Pack Drive assist adds active safety features like ACCC Stop + Advanced Automatic Emergency Braking System (AAEB) with video camera and radar, and Front Collision Warning.

The elevated driving position is good – offering plenty of adjustment and a commanding view of the road. The quirky i-Cockpit seems to work better in the 5008 than in other Peugeot models, as the small-size steering wheel doesn’t tend to block the instrument display as we’ve found to be the case in the brand's hatchbacks.

Drivers will appreciate the clutter-free cabin, for there are no dials and few if any buttons throughout the entire cabin, with all the infotainment functions controlled from the centrally-mounted touchscreen.

The only drawback, it’s a bit of a pain should you want adjust things like the air conditioning controls or even deactivating the Stop/Start function, while on the move.

Overall, though, this feels like a well-crafted and polished fitout, with an abundance of soft touchpoints and quality materials on show. The highlight, though, at least from a design perspective, are the row of piano-like keys below the touchscreen. They’re only short-cut switches, but still, a real visual treat.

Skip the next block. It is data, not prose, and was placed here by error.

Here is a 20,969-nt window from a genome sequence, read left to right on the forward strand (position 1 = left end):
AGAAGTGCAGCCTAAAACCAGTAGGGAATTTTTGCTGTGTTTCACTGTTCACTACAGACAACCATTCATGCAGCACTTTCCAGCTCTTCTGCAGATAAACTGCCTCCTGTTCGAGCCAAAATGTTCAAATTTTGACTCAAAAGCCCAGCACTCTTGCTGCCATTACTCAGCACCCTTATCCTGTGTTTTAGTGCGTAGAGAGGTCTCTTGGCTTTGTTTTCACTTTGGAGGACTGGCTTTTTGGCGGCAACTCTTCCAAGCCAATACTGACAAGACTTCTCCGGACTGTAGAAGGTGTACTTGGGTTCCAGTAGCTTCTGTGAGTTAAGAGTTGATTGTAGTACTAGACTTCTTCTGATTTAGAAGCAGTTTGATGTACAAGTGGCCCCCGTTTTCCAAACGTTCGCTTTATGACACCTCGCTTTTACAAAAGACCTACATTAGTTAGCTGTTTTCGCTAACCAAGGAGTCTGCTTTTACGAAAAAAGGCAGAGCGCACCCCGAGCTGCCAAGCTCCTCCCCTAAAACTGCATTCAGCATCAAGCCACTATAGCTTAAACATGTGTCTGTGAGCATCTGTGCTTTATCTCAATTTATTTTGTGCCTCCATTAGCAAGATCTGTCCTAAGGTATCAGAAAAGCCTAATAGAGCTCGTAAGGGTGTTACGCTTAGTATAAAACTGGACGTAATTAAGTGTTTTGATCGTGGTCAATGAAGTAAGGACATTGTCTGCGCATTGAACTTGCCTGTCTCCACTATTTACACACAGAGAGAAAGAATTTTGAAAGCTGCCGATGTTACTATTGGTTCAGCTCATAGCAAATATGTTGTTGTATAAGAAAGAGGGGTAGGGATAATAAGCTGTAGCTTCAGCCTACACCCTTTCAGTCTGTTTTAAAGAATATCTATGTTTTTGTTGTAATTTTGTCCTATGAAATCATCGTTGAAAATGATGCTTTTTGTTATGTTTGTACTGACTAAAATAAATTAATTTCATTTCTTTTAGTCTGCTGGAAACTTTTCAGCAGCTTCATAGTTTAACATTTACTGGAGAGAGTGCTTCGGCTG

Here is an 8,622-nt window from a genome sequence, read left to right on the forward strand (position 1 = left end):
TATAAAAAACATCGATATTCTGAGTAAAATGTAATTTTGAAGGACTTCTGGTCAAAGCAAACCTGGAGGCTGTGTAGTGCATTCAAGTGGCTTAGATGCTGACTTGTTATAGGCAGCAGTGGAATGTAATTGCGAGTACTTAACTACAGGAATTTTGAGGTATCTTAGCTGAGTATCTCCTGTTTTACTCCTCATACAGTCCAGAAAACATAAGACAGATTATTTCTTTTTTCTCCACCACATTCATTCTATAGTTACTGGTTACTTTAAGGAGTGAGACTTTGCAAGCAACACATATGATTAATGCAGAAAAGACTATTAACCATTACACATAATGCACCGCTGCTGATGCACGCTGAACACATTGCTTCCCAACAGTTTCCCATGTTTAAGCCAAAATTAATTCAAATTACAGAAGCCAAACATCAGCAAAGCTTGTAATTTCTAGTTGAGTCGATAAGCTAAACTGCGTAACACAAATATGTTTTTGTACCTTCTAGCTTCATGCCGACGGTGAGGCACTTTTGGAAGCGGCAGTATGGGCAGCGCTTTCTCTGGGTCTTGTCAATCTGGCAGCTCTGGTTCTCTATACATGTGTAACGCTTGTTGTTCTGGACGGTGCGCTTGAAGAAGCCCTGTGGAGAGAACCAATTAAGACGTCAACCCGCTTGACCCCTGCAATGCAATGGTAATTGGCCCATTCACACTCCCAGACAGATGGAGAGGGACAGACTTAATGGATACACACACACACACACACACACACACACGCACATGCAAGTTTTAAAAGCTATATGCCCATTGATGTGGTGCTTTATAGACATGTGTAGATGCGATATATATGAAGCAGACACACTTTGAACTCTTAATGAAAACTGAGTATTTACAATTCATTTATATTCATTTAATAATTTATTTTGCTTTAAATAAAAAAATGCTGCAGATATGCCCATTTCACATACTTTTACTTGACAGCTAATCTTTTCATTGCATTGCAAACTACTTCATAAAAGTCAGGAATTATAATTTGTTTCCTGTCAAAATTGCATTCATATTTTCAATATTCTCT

Out tester also came with real wood veneer on the door trim, and while local specifications and pricing won’t be finalised for a while yet, expect Aussie buyers to be offered the same kind of choice with regards to trim options.

Benefiting from an additional 190mm in length (over the 3008), there’s also loads of room in the 5008, particularly where it matters most – the middle row. Legroom is close to limo-levels, and not only are there three individual seats, but both seats in the third row can be removed entirely. This frees up nearly 2200 litres of load space, otherwise, there’s a cavernous 952 litres behind the second-row accommodation, alone.

And while the glovebox is on the small side, there’s still a heap of storage options up front, for phones, wallets and water bottles. But if you want to keep that stuff away from prying eyes, the centre console bin is very spacious and air conditioned, too.

The good news is the 5008’s larger dimensions hasn’t dulled its performance, either, though we think the 121kW/240Nm petrol engine might struggle under the extra heft (it wasn’t overly spirited in the 3008), it gets along pretty well with the 133kW/400Nm 2.0-litre turbo-diesel under the bonnet.